We were actually in a couple different forests, and it’s definitely a big off-road area. There are a lot of dirt access roads and we saw some trails. It’s a really beautiful area, and it did seem like there were a lot of motorcycle and snowmobile riders that came out to see Travis and watch the event.

What is next for Travis? I know just from my casual knowledge of Rally racing that the sport really is huge in Europe. Is that what he has his designs on—to one day go race the World Championships?
I know Travis just absolutely loves to race, and he’s really having a great time racing Rally and wants it to really be his long-term future. So, he’s got his goals set on racing in the World Rally Championship, so he and Subaru are on a plan to get him there. And as far as that goes to, he still doesn’t plan on putting the bike away, but I think he’s going to reduce his schedule a bit and focus more on just the bigger freestyle events.

By the way, I watched the Jeremy McGrath Invitational yesterday and I saw his back-flip in the bracket racing against Josh Hansen. The guy just never, ever ceases to amaze me.
He’s definitely a showman and I’ve enjoyed the past two years racing with him. It’s been an incredible experience for me, and I really truly do have a whole new appreciate for how good the guy is at everything he does, and actually how good of a person he is, too.

It was a good weekend for Subaru and DC Shoes

I know we as motocross and freestyle fans miss the guy—when he’s not around there’s sort of a hole in the atmosphere of the event because he just brings so much to it. Even when he showed up at Daytona for one night, that was probably some of the craziest, weirdest and best memories of the 2006 AMA Supercross Series. Forget about the back-flip at the finish line—going down the whoops was really thrilling!
Yeah, he had a very up-and-down year, that being probably one of the low points. The Summer X Games and with this championship, it’s really been an amazing year for him.

That’s right. During his X Games star turn, so to speak, he not only won FMX, he pulled off the double-backflip and he won the Rally competition!
Quite a good year! He should probably buy some lottery tickets! [Laughs]

I think Travis has already hit the lottery a few times; we need to get the boy more insurance! Anyway, what about you? Are you guys going to get to be teammates next year?
Well, Subaru has been very supportive of both Travis and I as a team, and looks like they’re going to continue with both of us as a team for the next couple years. Travis will continue to race here to get experience, and they’re going to start having him slowly doing the PWRC (Production World Rally Championship). It’s sort of like the 125 class of World Rally: same event, same roads—just a lower spec car. So he’ll get his feet wet doing that, and as he gets more experience they’ll move him up in to the bigger class. Subaru has been very supportive, they’re a great sponsor and I look forward to racing with Travis for many years.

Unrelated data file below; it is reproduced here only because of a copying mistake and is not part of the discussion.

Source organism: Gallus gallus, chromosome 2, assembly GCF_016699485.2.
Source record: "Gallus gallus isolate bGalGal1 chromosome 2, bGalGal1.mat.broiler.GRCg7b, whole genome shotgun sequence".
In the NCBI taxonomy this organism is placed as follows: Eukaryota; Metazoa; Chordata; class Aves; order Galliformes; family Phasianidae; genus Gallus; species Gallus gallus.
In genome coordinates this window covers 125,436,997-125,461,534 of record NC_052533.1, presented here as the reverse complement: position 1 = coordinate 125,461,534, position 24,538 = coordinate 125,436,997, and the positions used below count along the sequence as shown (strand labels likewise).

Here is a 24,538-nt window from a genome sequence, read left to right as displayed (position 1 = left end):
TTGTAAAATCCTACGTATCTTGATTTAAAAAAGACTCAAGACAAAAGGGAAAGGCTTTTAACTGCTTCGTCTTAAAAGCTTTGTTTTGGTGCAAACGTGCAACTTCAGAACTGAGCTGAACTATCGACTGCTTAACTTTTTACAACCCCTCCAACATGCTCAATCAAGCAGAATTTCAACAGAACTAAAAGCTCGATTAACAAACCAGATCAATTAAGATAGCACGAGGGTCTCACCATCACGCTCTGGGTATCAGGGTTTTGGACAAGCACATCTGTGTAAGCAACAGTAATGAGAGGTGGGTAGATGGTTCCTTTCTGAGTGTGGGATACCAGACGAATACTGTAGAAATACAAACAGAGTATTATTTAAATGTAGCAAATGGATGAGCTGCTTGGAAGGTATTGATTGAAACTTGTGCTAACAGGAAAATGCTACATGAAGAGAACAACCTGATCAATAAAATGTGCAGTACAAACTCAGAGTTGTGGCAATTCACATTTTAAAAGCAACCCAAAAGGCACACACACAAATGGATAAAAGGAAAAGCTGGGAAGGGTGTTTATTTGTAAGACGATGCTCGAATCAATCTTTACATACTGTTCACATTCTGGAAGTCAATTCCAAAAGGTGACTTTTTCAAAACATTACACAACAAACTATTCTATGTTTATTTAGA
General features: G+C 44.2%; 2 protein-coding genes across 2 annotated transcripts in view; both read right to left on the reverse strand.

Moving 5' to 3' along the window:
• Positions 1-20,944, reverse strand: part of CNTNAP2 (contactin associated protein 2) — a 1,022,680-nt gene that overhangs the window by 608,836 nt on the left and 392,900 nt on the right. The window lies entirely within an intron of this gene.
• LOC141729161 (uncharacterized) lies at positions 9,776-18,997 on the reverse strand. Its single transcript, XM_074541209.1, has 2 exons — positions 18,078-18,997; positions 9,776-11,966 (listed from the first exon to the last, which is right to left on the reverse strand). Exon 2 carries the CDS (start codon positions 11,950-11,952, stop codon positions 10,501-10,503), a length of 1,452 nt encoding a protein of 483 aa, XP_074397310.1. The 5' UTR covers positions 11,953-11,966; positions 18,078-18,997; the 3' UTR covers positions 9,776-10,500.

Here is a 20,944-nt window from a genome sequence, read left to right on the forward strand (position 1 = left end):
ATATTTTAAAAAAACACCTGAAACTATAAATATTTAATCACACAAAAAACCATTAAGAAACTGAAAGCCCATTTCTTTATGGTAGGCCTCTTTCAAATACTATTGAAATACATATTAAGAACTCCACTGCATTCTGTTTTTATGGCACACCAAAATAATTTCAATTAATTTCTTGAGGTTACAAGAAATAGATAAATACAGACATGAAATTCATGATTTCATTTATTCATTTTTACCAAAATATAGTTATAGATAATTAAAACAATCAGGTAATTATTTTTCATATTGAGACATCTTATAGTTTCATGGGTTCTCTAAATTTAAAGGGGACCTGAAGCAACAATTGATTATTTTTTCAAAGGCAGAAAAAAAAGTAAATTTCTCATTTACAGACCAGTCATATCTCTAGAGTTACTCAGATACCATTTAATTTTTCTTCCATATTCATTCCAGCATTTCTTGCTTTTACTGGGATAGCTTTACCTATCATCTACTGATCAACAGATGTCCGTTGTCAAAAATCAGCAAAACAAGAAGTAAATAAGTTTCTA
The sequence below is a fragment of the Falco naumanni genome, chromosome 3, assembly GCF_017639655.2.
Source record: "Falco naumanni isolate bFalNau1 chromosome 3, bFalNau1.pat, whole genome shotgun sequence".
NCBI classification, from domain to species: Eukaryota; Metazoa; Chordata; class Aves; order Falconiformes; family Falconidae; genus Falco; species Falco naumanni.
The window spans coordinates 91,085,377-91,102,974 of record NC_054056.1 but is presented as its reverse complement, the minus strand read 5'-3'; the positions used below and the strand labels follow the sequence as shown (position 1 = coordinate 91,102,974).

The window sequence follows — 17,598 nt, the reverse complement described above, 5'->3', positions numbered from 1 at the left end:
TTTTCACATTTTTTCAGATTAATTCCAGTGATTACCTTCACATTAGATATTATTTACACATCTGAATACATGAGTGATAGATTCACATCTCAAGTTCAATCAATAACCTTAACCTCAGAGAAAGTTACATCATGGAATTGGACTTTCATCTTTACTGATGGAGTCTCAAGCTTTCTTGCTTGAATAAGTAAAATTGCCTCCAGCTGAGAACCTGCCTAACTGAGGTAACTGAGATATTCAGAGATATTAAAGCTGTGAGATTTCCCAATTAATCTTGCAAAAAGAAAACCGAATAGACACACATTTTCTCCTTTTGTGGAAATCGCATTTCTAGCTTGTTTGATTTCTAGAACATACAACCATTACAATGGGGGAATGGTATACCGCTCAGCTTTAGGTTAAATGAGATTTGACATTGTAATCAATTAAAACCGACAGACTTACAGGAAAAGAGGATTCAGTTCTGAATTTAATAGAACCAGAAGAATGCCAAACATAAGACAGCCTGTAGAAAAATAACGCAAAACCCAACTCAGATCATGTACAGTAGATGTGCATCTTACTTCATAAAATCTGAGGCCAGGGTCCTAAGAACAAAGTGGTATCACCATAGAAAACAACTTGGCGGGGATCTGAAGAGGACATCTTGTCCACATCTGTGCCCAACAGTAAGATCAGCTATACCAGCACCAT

How does it feel to be on the other side of a contract? I know at DC Shoes you’ve worked with everyone from Jeremy to Travis to Danny Way and more, but all of a sudden you’re the athlete and you’re dealing with Subaru and your own sponsors. How different is that?
It’s very different. I guess all of the funny things about it is when I race with Travis, as a sponsor I’m like, “Yeah, go win!” But as a competitor I’m like, “Screw Travis, I want to beat him!” So every time we finish a stage or a race, I have a funny juxtaposition in my head of like who I am and were I stand with him. But on the other side, as a competitor of a sponsored athlete, it’s really kind of funny because I know the inside track of what all of these sponsors wants because I’ve been a sponsor for so long. I know what it takes to make that sponsor happy. It’s been a fun experience for me, and it’s actually making me learn even more on how to sort of maximize our sponsorships of all of the athletes that we deal with. Just on how to use the marketing to its maximum. It’s been a really good experience for me as a person, to learn that side of being an athlete and actually going out and competing and promoting myself. And also as a company owner/head of marketing-type thing, to see it from the other side of how can even develop those relationship and make them better for the long run.

Travis goes airborne

On a personal note, what were you more stoked about this season: Winning these two races this year or getting that bronze medal at the X Games?
[Laughs] It’s all good. The X Games was an incredible event and I’m really stoked to have that medal. That was a good one-off event and they did an incredible job with it, but in the long run trying to get second overall in the championship and winning two events—that’s just way bigger for me.
     But one thing about that X Games event: I’ve never been under that kind of pressure in my life before. I’ve built a business and I hired and fired all kinds of people and I’ve gone through lawsuits and acquisitions and all kinds of stuff, but nothing compares to that second where I was on national TV, and in front of 40,000 live people, and I had to go out and perform for, like, two minutes to either keep a medal or lose it—I’ve never experience pressure like that!

Right on. Last question: How’s the baby?
The baby is amazing. Lucy and Lia are doing exceptionally well. We’re learning a new life and it’s going quite well.

Trust me, this is where the fun starts Ken. Anyway, congratulations on the win yesterday as an athlete, and the championship as a sponsor.
Thank you, DC!